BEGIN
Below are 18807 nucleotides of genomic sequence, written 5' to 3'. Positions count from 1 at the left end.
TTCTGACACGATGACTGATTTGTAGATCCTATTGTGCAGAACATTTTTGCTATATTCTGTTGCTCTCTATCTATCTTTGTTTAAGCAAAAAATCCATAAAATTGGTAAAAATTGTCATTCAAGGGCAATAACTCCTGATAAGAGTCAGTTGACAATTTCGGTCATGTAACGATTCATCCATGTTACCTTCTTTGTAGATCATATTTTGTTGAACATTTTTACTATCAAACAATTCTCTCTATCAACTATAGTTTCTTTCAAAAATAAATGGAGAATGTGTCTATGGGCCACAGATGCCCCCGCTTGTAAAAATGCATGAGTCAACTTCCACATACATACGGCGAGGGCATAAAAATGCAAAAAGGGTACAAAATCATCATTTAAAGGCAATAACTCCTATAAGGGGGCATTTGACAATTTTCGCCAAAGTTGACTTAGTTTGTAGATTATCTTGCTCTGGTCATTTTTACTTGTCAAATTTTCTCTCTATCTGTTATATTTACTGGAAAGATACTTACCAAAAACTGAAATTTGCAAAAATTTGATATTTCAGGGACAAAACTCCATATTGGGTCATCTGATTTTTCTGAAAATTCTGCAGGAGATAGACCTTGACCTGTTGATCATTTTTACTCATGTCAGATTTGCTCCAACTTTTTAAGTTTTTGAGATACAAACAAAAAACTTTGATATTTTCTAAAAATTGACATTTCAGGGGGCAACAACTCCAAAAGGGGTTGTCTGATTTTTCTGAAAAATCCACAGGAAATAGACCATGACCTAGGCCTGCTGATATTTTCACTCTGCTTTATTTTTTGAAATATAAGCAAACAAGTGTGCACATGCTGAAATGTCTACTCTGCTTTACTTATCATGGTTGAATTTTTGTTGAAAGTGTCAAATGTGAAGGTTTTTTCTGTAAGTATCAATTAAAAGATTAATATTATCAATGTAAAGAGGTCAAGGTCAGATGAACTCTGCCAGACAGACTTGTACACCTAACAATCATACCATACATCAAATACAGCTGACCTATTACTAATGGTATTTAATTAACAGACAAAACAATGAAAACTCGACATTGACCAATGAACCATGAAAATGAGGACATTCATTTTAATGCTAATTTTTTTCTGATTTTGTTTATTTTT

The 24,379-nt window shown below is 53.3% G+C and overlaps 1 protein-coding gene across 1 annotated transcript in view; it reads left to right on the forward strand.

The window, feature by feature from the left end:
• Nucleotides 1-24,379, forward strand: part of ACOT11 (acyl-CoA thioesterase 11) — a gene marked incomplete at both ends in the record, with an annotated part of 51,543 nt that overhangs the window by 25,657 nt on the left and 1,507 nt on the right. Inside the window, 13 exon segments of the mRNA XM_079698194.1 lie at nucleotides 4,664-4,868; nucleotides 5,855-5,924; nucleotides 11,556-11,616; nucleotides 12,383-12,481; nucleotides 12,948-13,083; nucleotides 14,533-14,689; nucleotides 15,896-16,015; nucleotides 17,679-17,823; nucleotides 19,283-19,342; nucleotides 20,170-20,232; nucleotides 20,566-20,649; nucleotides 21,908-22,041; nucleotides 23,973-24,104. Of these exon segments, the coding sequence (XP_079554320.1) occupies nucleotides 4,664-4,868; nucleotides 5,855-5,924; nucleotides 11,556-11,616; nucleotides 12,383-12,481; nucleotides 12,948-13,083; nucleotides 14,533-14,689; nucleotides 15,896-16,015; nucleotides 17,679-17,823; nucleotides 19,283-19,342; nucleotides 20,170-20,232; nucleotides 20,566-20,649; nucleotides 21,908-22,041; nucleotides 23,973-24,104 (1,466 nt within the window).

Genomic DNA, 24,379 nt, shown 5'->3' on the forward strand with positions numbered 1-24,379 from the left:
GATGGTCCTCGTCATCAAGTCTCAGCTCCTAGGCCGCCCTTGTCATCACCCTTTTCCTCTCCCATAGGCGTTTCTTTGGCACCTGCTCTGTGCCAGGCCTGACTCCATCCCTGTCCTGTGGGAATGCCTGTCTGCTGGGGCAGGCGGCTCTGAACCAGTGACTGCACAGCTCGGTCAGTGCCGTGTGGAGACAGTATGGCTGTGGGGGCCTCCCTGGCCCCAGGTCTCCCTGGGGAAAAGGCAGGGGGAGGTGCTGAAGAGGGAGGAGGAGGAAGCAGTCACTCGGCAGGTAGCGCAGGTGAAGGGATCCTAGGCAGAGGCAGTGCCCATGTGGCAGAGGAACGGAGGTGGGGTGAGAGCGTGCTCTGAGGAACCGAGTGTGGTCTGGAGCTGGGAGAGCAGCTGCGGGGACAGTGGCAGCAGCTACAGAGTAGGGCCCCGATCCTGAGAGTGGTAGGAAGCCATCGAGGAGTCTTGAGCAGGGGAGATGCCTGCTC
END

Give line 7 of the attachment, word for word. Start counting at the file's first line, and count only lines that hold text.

GATGGTCCTCGTCATCAAGTCTCAGCTCCTAGGCCGCCCTTGTCATCACCCTTTTCCTCTCCCATAGGCGTTTCTTTGGCACCTGCTCTGTGCCAGGCCTGACTCCATCCCTGTCCTGTGGGAATGCCTGTCTGCTGGGGCAGGCGGCTCTGAACCAGTGACTGCACAGCTCGGTCAGTGCCGTGTGGAGACAGTATGGCTGTGGGGGCCTCCCTGGCCCCAGGTCTCCCTGGGGAAAAGGCAGGGGGAGGTGCTGAAGAGGGAGGAGGAGGAAGCAGTCACTCGGCAGGTAGCGCAGGTGAAGGGATCCTAGGCAGAGGCAGTGCCCATGTGGCAGAGGAACGGAGGTGGGGTGAGAGCGTGCTCTGAGGAACCGAGTGTGGTCTGGAGCTGGGAGAGCAGCTGCGGGGACAGTGGCAGCAGCTACAGAGTAGGGCCCCGATCCTGAGAGTGGTAGGAAGCCATCGAGGAGTCTTGAGCAGGGGAGATGCCTGCTC